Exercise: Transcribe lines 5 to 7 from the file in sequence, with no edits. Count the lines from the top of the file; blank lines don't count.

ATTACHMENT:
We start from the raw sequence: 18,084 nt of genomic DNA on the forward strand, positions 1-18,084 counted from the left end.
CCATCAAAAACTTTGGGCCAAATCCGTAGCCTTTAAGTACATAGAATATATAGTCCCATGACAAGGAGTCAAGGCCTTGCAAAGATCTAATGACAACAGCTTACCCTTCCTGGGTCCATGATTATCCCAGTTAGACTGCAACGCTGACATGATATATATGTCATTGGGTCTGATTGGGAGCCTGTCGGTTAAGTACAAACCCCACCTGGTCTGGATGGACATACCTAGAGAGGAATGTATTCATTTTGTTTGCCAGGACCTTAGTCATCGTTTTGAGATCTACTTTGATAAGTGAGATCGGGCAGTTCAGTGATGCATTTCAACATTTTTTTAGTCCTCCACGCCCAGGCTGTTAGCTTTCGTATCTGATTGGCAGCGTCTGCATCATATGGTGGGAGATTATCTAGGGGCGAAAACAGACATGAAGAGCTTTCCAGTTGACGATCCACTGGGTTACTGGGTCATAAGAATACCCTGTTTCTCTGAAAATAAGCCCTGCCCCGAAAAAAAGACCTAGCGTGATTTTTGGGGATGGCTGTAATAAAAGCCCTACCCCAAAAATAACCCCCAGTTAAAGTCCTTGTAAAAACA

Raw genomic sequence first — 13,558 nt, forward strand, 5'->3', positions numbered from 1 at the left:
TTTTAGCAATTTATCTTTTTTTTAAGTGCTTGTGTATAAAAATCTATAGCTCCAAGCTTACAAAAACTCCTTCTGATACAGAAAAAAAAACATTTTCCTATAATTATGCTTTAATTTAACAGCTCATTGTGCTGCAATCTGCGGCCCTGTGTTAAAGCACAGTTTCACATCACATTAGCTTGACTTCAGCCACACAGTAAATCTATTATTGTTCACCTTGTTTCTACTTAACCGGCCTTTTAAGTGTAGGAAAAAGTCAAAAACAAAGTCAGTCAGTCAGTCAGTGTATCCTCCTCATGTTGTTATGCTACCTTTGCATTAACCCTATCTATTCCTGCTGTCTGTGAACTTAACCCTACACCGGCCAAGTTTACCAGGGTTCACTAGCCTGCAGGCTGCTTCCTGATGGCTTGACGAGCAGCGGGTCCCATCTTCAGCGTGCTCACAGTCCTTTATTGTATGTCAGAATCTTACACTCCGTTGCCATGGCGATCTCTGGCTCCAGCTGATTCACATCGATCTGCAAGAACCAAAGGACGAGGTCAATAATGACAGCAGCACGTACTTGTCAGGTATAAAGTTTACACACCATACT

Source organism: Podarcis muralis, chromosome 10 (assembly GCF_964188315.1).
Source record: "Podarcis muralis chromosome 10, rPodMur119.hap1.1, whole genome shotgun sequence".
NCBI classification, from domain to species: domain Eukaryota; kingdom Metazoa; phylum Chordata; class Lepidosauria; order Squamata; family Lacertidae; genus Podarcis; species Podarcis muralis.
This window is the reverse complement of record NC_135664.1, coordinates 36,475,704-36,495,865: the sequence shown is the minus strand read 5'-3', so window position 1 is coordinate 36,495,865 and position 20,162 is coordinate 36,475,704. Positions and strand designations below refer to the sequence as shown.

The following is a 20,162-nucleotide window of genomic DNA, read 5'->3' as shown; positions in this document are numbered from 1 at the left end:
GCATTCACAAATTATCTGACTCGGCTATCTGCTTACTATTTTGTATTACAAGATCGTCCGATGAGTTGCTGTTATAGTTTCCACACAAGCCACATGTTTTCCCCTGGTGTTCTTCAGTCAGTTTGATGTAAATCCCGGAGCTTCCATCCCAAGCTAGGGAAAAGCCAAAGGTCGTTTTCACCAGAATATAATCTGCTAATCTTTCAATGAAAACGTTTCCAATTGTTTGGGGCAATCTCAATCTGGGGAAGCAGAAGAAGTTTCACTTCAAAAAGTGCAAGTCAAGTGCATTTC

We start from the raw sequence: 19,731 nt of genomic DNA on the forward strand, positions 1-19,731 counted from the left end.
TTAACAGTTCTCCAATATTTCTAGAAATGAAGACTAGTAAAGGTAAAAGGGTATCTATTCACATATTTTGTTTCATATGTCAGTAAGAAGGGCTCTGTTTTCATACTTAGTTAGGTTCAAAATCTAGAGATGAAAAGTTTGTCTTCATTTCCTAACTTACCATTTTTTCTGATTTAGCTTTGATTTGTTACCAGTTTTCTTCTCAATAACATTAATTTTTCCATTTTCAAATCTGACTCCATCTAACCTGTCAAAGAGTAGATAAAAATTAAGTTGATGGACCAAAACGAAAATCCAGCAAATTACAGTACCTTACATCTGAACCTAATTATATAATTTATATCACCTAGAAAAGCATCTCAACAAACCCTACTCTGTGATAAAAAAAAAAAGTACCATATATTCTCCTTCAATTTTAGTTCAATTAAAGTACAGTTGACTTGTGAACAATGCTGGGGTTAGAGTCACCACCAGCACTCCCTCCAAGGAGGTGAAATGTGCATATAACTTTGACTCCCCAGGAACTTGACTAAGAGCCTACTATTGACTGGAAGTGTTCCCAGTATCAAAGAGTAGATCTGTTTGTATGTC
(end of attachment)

Source organism: Podarcis muralis, chromosome 10 (assembly GCF_964188315.1).
Source record: "Podarcis muralis chromosome 10, rPodMur119.hap1.1, whole genome shotgun sequence".
NCBI classification, from domain to species: domain Eukaryota; kingdom Metazoa; phylum Chordata; class Lepidosauria; order Squamata; family Lacertidae; genus Podarcis; species Podarcis muralis.